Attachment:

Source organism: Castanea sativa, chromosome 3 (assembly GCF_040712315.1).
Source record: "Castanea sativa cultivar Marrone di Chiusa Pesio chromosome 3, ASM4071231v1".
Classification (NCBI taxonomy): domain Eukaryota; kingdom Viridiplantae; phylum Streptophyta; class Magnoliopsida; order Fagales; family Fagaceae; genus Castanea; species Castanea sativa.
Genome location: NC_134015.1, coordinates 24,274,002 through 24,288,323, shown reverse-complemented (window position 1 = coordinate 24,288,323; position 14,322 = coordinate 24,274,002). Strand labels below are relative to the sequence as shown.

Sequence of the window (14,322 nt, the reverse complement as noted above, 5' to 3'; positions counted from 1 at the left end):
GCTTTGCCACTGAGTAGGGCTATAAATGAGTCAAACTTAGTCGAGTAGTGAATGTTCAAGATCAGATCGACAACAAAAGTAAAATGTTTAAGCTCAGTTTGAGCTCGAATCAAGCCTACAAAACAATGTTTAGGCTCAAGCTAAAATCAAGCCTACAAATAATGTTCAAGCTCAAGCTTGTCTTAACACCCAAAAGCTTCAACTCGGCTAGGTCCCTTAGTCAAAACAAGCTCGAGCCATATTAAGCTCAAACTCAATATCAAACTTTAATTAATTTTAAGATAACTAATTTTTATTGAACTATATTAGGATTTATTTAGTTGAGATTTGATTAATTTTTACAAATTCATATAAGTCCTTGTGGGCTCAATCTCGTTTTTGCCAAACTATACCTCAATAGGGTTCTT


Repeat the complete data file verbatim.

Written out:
Source organism: Castanea sativa, chromosome 3 (assembly GCF_040712315.1).
Source record: "Castanea sativa cultivar Marrone di Chiusa Pesio chromosome 3, ASM4071231v1".
Classification (NCBI taxonomy): domain Eukaryota; kingdom Viridiplantae; phylum Streptophyta; class Magnoliopsida; order Fagales; family Fagaceae; genus Castanea; species Castanea sativa.
Genome location: NC_134015.1, coordinates 24,274,002 through 24,288,323, shown reverse-complemented (window position 1 = coordinate 24,288,323; position 14,322 = coordinate 24,274,002). Strand labels below are relative to the sequence as shown.

Sequence of the window (14,322 nt, the reverse complement as noted above, 5' to 3'; positions counted from 1 at the left end):
GCTTTGCCACTGAGTAGGGCTATAAATGAGTCAAACTTAGTCGAGTAGTGAATGTTCAAGATCAGATCGACAACAAAAGTAAAATGTTTAAGCTCAGTTTGAGCTCGAATCAAGCCTACAAAACAATGTTTAGGCTCAAGCTAAAATCAAGCCTACAAATAATGTTCAAGCTCAAGCTTGTCTTAACACCCAAAAGCTTCAACTCGGCTAGGTCCCTTAGTCAAAACAAGCTCGAGCCATATTAAGCTCAAACTCAATATCAAACTTTAATTAATTTTAAGATAACTAATTTTTATTGAACTATATTAGGATTTATTTAGTTGAGATTTGATTAATTTTTACAAATTCATATAAGTCCTTGTGGGCTCAATCTCGTTTTTGCCAAACTATACCTCAATAGGGTTCTT